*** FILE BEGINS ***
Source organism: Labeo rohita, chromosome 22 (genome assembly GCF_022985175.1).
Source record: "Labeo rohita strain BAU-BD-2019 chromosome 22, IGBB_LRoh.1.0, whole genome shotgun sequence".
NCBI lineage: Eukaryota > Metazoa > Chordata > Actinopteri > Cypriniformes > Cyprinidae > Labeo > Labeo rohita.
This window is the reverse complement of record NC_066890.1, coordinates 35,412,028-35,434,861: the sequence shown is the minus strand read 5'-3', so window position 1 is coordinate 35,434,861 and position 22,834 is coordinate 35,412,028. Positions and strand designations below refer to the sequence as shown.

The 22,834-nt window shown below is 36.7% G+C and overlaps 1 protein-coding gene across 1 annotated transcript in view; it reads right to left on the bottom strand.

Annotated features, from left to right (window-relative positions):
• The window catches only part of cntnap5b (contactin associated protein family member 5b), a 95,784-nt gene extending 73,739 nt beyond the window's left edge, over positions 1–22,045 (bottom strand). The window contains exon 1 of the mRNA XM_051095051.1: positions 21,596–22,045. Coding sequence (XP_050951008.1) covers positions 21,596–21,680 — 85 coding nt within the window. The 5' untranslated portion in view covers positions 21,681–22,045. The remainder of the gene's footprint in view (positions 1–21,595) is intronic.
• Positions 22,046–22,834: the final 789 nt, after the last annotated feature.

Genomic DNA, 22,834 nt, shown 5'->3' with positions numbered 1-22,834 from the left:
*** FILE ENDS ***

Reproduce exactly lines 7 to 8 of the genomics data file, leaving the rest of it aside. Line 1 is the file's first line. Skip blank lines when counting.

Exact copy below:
• The window catches only part of cntnap5b (contactin associated protein family member 5b), a 95,784-nt gene extending 73,739 nt beyond the window's left edge, over positions 1–22,045 (bottom strand). The window contains exon 1 of the mRNA XM_051095051.1: positions 21,596–22,045. Coding sequence (XP_050951008.1) covers positions 21,596–21,680 — 85 coding nt within the window. The 5' untranslated portion in view covers positions 21,681–22,045. The remainder of the gene's footprint in view (positions 1–21,595) is intronic.
• Positions 22,046–22,834: the final 789 nt, after the last annotated feature.